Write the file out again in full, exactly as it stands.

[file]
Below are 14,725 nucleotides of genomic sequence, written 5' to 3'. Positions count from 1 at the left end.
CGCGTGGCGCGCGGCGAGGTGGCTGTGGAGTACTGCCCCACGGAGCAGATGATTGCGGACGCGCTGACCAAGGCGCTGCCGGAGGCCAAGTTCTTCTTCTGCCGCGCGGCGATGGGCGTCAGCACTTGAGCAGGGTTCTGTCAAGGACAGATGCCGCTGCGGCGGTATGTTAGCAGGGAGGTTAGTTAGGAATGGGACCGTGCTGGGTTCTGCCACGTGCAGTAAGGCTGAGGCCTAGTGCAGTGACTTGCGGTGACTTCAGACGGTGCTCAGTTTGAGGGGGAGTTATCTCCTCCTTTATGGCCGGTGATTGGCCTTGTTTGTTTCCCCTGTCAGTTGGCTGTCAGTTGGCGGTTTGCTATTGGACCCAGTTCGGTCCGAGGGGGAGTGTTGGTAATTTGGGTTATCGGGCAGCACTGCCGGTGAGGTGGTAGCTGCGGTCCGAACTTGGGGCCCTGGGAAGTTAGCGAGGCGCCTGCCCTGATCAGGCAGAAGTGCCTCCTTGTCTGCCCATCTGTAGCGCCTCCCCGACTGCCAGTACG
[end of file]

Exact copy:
Below are 14,725 nucleotides of genomic sequence, written 5' to 3'. Positions count from 1 at the left end.
CGCGTGGCGCGCGGCGAGGTGGCTGTGGAGTACTGCCCCACGGAGCAGATGATTGCGGACGCGCTGACCAAGGCGCTGCCGGAGGCCAAGTTCTTCTTCTGCCGCGCGGCGATGGGCGTCAGCACTTGAGCAGGGTTCTGTCAAGGACAGATGCCGCTGCGGCGGTATGTTAGCAGGGAGGTTAGTTAGGAATGGGACCGTGCTGGGTTCTGCCACGTGCAGTAAGGCTGAGGCCTAGTGCAGTGACTTGCGGTGACTTCAGACGGTGCTCAGTTTGAGGGGGAGTTATCTCCTCCTTTATGGCCGGTGATTGGCCTTGTTTGTTTCCCCTGTCAGTTGGCTGTCAGTTGGCGGTTTGCTATTGGACCCAGTTCGGTCCGAGGGGGAGTGTTGGTAATTTGGGTTATCGGGCAGCACTGCCGGTGAGGTGGTAGCTGCGGTCCGAACTTGGGGCCCTGGGAAGTTAGCGAGGCGCCTGCCCTGATCAGGCAGAAGTGCCTCCTTGTCTGCCCATCTGTAGCGCCTCCCCGACTGCCAGTACG